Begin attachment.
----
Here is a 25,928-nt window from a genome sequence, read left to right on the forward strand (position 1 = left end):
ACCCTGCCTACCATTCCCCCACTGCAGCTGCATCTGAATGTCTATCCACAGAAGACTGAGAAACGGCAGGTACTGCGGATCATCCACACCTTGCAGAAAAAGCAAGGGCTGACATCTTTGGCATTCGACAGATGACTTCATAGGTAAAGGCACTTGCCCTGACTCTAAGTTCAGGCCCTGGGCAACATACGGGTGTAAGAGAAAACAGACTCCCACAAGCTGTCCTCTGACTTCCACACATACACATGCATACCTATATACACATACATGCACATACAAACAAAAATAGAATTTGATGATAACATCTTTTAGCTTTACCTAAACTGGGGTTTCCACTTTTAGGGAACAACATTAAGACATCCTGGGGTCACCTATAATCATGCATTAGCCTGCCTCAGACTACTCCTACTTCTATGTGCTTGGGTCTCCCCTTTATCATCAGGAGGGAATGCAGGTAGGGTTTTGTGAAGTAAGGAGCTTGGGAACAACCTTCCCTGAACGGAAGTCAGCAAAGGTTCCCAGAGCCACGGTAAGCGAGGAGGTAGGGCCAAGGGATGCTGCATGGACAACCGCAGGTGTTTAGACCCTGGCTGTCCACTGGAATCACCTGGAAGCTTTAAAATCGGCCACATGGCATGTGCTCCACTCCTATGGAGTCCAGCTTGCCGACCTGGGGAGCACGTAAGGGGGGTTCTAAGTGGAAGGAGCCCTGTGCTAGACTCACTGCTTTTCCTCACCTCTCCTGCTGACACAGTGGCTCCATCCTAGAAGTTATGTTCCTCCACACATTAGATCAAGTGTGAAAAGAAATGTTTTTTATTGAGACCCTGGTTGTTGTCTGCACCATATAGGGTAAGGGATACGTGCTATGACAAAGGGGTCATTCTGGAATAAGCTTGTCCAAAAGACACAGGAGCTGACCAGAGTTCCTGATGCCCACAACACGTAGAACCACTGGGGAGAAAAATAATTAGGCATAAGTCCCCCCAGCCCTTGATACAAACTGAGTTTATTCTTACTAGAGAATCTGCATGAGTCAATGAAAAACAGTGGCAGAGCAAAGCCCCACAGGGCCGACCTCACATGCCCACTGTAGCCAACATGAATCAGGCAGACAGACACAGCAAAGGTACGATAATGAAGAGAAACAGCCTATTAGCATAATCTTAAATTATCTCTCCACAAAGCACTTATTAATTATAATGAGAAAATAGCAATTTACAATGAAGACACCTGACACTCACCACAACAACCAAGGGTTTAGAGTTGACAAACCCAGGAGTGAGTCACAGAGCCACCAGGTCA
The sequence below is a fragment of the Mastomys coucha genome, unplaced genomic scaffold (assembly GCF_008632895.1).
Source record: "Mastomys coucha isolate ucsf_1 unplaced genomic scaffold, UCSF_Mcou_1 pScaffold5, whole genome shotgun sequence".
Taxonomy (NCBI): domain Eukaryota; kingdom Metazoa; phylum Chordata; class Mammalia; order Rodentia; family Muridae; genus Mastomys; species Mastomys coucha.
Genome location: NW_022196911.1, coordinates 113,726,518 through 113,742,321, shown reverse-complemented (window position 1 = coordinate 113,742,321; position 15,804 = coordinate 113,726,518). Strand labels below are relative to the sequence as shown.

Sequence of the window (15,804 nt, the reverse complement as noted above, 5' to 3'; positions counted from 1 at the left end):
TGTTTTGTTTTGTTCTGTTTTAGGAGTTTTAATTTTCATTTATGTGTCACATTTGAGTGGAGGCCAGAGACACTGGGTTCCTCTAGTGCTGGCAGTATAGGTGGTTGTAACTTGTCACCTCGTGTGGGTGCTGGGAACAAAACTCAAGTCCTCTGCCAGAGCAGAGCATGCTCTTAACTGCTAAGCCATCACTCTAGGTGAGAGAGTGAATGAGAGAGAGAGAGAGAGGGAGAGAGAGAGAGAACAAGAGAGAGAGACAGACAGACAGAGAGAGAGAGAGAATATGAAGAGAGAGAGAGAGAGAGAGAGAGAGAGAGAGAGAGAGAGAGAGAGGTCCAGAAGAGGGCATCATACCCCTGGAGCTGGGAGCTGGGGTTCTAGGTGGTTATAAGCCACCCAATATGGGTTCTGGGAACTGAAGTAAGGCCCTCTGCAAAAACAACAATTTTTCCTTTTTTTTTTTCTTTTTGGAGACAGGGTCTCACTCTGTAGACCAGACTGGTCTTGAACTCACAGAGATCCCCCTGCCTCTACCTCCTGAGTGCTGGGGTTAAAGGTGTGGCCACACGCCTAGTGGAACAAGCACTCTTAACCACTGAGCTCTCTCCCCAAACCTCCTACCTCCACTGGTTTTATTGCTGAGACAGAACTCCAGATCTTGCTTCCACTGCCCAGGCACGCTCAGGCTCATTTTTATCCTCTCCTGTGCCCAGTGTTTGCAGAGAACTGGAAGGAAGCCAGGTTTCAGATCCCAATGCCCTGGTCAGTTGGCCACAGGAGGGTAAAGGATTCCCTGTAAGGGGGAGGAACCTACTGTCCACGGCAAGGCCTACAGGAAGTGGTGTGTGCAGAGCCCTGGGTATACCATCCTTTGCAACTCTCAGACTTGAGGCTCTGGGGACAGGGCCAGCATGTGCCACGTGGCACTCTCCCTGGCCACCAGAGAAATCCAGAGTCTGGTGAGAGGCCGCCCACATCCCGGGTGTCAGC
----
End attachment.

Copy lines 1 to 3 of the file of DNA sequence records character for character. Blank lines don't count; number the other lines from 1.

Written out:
Here is a 25,928-nt window from a genome sequence, read left to right on the forward strand (position 1 = left end):
ACCCTGCCTACCATTCCCCCACTGCAGCTGCATCTGAATGTCTATCCACAGAAGACTGAGAAACGGCAGGTACTGCGGATCATCCACACCTTGCAGAAAAAGCAAGGGCTGACATCTTTGGCATTCGACAGATGACTTCATAGGTAAAGGCACTTGCCCTGACTCTAAGTTCAGGCCCTGGGCAACATACGGGTGTAAGAGAAAACAGACTCCCACAAGCTGTCCTCTGACTTCCACACATACACATGCATACCTATATACACATACATGCACATACAAACAAAAATAGAATTTGATGATAACATCTTTTAGCTTTACCTAAACTGGGGTTTCCACTTTTAGGGAACAACATTAAGACATCCTGGGGTCACCTATAATCATGCATTAGCCTGCCTCAGACTACTCCTACTTCTATGTGCTTGGGTCTCCCCTTTATCATCAGGAGGGAATGCAGGTAGGGTTTTGTGAAGTAAGGAGCTTGGGAACAACCTTCCCTGAACGGAAGTCAGCAAAGGTTCCCAGAGCCACGGTAAGCGAGGAGGTAGGGCCAAGGGATGCTGCATGGACAACCGCAGGTGTTTAGACCCTGGCTGTCCACTGGAATCACCTGGAAGCTTTAAAATCGGCCACATGGCATGTGCTCCACTCCTATGGAGTCCAGCTTGCCGACCTGGGGAGCACGTAAGGGGGGTTCTAAGTGGAAGGAGCCCTGTGCTAGACTCACTGCTTTTCCTCACCTCTCCTGCTGACACAGTGGCTCCATCCTAGAAGTTATGTTCCTCCACACATTAGATCAAGTGTGAAAAGAAATGTTTTTTATTGAGACCCTGGTTGTTGTCTGCACCATATAGGGTAAGGGATACGTGCTATGACAAAGGGGTCATTCTGGAATAAGCTTGTCCAAAAGACACAGGAGCTGACCAGAGTTCCTGATGCCCACAACACGTAGAACCACTGGGGAGAAAAATAATTAGGCATAAGTCCCCCCAGCCCTTGATACAAACTGAGTTTATTCTTACTAGAGAATCTGCATGAGTCAATGAAAAACAGTGGCAGAGCAAAGCCCCACAGGGCCGACCTCACATGCCCACTGTAGCCAACATGAATCAGGCAGACAGACACAGCAAAGGTACGATAATGAAGAGAAACAGCCTATTAGCATAATCTTAAATTATCTCTCCACAAAGCACTTATTAATTATAATGAGAAAATAGCAATTTACAATGAAGACACCTGACACTCACCACAACAACCAAGGGTTTAGAGTTGACAAACCCAGGAGTGAGTCACAGAGCCACCAGGTCA
The sequence below is a fragment of the Mastomys coucha genome, unplaced genomic scaffold (assembly GCF_008632895.1).